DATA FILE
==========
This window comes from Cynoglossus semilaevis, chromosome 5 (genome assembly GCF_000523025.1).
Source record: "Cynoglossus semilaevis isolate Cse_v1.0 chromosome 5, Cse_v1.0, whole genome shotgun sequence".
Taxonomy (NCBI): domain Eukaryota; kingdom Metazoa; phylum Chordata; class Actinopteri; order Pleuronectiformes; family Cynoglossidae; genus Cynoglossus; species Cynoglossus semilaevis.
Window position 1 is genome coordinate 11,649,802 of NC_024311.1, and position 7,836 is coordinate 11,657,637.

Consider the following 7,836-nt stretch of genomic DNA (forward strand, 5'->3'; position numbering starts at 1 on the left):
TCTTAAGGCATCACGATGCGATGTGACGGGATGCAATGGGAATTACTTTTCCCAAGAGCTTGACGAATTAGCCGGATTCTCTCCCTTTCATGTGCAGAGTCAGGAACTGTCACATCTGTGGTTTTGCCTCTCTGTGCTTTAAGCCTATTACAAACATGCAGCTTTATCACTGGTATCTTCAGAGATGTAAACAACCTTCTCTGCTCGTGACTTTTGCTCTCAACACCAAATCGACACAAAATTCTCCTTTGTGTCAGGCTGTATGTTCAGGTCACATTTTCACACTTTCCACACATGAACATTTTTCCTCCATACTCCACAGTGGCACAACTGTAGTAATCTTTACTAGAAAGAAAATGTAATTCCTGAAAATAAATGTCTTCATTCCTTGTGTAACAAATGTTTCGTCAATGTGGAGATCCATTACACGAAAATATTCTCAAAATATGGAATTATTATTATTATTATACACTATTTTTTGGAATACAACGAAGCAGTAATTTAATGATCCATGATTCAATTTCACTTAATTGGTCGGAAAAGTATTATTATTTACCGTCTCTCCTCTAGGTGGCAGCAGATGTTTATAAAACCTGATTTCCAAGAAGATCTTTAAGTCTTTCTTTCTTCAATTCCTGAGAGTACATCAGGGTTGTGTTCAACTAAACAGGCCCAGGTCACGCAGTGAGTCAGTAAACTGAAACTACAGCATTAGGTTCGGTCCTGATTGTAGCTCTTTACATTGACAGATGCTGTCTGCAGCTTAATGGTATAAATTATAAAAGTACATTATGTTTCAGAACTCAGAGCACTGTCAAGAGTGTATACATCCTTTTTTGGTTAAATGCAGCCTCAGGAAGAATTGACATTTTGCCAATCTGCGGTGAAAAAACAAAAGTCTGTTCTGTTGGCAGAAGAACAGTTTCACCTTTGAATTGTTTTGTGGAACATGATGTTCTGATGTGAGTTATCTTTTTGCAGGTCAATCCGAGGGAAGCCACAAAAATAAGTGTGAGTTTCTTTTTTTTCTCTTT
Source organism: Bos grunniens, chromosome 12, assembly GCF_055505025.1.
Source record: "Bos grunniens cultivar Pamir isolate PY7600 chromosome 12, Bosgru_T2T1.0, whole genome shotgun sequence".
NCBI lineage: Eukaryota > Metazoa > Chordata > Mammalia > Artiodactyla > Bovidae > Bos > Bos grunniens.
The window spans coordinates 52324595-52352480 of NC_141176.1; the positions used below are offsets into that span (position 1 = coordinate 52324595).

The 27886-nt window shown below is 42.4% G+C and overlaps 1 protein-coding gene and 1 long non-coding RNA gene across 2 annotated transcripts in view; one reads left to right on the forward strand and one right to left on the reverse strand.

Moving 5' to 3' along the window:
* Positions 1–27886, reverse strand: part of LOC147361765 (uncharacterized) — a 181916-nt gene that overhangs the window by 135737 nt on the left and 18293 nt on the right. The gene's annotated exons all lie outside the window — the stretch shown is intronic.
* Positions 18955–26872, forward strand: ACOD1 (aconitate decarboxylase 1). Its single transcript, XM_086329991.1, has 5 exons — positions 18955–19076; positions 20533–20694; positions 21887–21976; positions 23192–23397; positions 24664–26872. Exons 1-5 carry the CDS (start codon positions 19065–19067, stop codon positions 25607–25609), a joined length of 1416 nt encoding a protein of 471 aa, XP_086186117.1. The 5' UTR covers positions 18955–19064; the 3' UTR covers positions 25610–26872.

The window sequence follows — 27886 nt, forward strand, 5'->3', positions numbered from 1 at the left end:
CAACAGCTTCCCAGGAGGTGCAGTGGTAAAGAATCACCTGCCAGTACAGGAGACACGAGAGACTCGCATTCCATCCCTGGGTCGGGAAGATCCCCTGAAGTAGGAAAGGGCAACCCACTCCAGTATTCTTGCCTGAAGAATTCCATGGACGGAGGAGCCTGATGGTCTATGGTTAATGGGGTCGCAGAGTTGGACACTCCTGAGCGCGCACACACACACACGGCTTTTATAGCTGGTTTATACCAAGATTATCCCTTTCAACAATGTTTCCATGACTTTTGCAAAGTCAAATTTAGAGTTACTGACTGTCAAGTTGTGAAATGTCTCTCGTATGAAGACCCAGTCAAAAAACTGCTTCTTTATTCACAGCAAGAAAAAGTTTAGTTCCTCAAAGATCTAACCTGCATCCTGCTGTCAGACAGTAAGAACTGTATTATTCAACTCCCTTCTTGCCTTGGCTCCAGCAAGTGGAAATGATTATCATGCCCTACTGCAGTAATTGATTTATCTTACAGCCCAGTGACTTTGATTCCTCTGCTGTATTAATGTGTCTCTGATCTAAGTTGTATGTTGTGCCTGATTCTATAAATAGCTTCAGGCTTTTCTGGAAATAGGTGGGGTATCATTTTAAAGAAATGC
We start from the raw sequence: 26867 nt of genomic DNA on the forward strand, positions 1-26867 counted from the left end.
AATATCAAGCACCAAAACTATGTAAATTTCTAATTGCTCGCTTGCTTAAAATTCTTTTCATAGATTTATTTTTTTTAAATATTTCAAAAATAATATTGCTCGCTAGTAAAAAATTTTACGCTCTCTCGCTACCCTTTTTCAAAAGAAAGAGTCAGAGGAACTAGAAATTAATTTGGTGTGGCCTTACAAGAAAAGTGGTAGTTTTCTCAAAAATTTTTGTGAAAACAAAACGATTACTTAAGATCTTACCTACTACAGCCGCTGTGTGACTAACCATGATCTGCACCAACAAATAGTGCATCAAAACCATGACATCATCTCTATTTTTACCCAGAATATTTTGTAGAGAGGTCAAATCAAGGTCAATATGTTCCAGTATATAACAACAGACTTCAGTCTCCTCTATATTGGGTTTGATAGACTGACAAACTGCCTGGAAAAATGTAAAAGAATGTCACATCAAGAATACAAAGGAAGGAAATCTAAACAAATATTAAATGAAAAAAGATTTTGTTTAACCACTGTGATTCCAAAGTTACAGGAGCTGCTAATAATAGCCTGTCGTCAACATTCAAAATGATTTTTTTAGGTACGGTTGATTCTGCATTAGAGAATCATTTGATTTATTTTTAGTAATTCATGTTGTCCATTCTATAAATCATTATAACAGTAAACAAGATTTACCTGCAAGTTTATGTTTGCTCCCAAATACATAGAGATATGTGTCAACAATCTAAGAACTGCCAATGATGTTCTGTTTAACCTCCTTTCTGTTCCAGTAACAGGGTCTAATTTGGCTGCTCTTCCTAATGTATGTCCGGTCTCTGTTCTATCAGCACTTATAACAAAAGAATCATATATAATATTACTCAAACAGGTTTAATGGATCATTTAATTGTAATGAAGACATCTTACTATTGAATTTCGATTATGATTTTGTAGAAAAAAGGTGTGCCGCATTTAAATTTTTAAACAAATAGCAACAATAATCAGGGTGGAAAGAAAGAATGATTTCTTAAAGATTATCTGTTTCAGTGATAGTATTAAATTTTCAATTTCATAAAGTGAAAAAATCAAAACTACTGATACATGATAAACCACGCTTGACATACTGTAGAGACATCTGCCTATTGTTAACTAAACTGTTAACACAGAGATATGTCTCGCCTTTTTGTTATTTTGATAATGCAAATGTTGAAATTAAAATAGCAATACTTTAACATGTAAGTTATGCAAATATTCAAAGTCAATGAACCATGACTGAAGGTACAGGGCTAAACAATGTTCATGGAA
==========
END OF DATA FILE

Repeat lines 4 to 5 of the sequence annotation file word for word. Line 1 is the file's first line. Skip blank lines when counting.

Window position 1 is genome coordinate 11,649,802 of NC_024311.1, and position 7,836 is coordinate 11,657,637.

Consider the following 7,836-nt stretch of genomic DNA (forward strand, 5'->3'; position numbering starts at 1 on the left):